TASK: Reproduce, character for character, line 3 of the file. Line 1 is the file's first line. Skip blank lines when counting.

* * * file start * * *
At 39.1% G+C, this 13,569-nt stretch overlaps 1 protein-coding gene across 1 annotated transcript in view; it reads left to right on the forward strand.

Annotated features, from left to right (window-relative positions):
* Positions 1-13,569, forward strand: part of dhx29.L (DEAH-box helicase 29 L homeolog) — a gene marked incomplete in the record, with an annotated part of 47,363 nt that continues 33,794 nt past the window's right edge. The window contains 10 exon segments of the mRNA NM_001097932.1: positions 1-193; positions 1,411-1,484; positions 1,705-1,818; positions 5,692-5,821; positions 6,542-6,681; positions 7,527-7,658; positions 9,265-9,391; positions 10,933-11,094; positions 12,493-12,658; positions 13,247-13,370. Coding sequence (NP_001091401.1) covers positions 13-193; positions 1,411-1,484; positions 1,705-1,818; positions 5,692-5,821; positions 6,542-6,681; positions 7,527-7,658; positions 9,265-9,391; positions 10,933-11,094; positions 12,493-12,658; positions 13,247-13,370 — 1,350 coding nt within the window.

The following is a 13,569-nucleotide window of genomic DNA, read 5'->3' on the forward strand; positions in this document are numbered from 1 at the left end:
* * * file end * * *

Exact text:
* Positions 1-13,569, forward strand: part of dhx29.L (DEAH-box helicase 29 L homeolog) — a gene marked incomplete in the record, with an annotated part of 47,363 nt that continues 33,794 nt past the window's right edge. The window contains 10 exon segments of the mRNA NM_001097932.1: positions 1-193; positions 1,411-1,484; positions 1,705-1,818; positions 5,692-5,821; positions 6,542-6,681; positions 7,527-7,658; positions 9,265-9,391; positions 10,933-11,094; positions 12,493-12,658; positions 13,247-13,370. Coding sequence (NP_001091401.1) covers positions 13-193; positions 1,411-1,484; positions 1,705-1,818; positions 5,692-5,821; positions 6,542-6,681; positions 7,527-7,658; positions 9,265-9,391; positions 10,933-11,094; positions 12,493-12,658; positions 13,247-13,370 — 1,350 coding nt within the window.